February 14, 2023
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Pink, red and purple? Classic colours for Valentine’s Day. But don’t forget blue
According to the Canadian Mental Health Association feelings of sadness, anxiety and loneliness are not uncommon both during and after the build-up to February’s tribute to romance and relationships. In fact, approximately a third of people (including those in relationships) say they feel more dread than excitement about the day. Those feeling lonely certainly aren’t alone either, a Canadian survey found that one in three people aren’t happy with their love life and one in four wish they had more friends.
People with good social support might get a boost this time of year, but we should remember that for others, it’s a reminder that they may not have what they want or expect in their relationships and that can lead to lower mood or anxiety. It’s not that different from what can happen during the December holiday season. You have commercialism, peer pressure, unrealistic expectations along with fewer hours of daylight. It can all reinforce a drop in your mental health.
Here are 10 tips to get through the Valentine’s hoopla with your mental health intact:
- Take time to appreciate the most important person in your life: You. Make a list of everything you have going for you and post it on your fridge. Treat yourself to something: a movie, a spa treatment, an arts or sports event, or even just a relaxing day at home.
- Being single can be fun. Throw a singles-only party or attend one someone else is having. Or just hang out with friends and do something fun. You’re not the only unattached one out there.
- Remember that romance may come and go, but good friends and family stick around. Call up pals just to say hi and go out for lunch or dinner. Tell your parents you love them. Buy something nice for your dog. Send Valentine cards out. Reach out to someone you love who might need your attention. Reminding people they matter is good for their mental health and yours.
- If you’ve recently broken up with someone and start to miss them around Valentine’s, make a list of all the reasons that it’s better that you’re apart. You can also remind yourself that research shows being in a bad relationship is dangerous for your long-term physical and mental health.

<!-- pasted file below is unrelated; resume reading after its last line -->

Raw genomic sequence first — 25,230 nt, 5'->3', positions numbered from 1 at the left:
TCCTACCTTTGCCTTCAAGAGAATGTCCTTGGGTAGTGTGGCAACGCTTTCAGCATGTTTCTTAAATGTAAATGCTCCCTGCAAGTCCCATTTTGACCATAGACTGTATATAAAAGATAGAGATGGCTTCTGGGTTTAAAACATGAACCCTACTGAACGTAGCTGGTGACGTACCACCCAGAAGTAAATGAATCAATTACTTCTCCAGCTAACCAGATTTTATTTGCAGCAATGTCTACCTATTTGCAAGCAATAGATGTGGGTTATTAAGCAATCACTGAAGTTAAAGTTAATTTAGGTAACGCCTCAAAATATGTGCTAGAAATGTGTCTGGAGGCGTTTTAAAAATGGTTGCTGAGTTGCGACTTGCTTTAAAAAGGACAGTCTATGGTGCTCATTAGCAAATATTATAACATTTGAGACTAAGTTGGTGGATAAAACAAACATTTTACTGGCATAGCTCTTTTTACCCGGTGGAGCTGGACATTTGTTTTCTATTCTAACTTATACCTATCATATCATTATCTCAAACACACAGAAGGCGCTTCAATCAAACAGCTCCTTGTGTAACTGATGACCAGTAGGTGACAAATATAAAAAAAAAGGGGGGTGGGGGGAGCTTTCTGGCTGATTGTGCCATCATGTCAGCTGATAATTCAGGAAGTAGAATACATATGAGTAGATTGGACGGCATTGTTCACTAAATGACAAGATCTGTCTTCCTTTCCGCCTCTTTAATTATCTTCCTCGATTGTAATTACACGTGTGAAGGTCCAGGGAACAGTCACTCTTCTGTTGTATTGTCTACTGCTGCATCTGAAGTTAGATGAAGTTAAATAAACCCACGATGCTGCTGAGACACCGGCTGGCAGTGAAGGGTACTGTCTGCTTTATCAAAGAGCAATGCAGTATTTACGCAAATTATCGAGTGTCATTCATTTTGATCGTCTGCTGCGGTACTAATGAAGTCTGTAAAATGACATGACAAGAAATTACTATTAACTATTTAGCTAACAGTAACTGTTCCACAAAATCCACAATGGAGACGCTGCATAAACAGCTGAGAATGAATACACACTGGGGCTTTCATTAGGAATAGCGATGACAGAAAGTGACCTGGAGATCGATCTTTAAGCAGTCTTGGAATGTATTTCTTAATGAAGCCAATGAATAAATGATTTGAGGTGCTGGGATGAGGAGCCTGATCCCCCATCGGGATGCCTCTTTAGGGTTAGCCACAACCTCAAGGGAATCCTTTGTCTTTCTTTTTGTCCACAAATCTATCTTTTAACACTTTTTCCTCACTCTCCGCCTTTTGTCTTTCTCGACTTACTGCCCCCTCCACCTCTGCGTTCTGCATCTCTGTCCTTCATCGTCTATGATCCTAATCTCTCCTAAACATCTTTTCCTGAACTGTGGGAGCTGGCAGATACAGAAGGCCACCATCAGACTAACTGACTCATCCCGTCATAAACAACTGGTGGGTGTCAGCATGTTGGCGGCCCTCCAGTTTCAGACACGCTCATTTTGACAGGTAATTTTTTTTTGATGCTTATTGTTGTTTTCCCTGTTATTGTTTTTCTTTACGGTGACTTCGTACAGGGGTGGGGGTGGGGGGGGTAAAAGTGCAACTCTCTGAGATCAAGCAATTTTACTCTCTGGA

- Take a social media timeout if the messages aren’t helping. Take a break if you need to, but also remember that social media is a carefully curated snapshot so you may not see the downsides of relationships as often there. And even people with lots of friends can feel lonely if they aren’t getting what they need from their relationships.
- Romantic relationships aren’t without their share of negative feelings. Remember that one in three Canadians living with a romantic partner argue at least once a week, so it’s not always about hearts and flowers.
- Look at the bigger picture. A great way to gain perspective and remind yourself of others who are isolated and distressed and have fewer resources is to volunteer for a vulnerable group in your community.
- For those whose partner has passed away, Valentine’s Day can remind you of Valentines pasts and the fact that you are no longer part of a couple. Allow yourself to be sad and don’t be afraid to acknowledge your regrets. Writing a letter and planning a special ritual can all be ways to help you say goodbye and I love you.
- Learn stress-busting skills you can use year-round. If certain holidays often get you down, you may struggle with stress, low mood and worry at other times of year.
- If the low mood and loneliness last, take action. The good news is low mood and loneliness can be changed. There are concrete things you can do to boost your mental well-being. If your mental health is affecting your life, there may also be something else going on. Check in on your mental health at BounceBack Ontario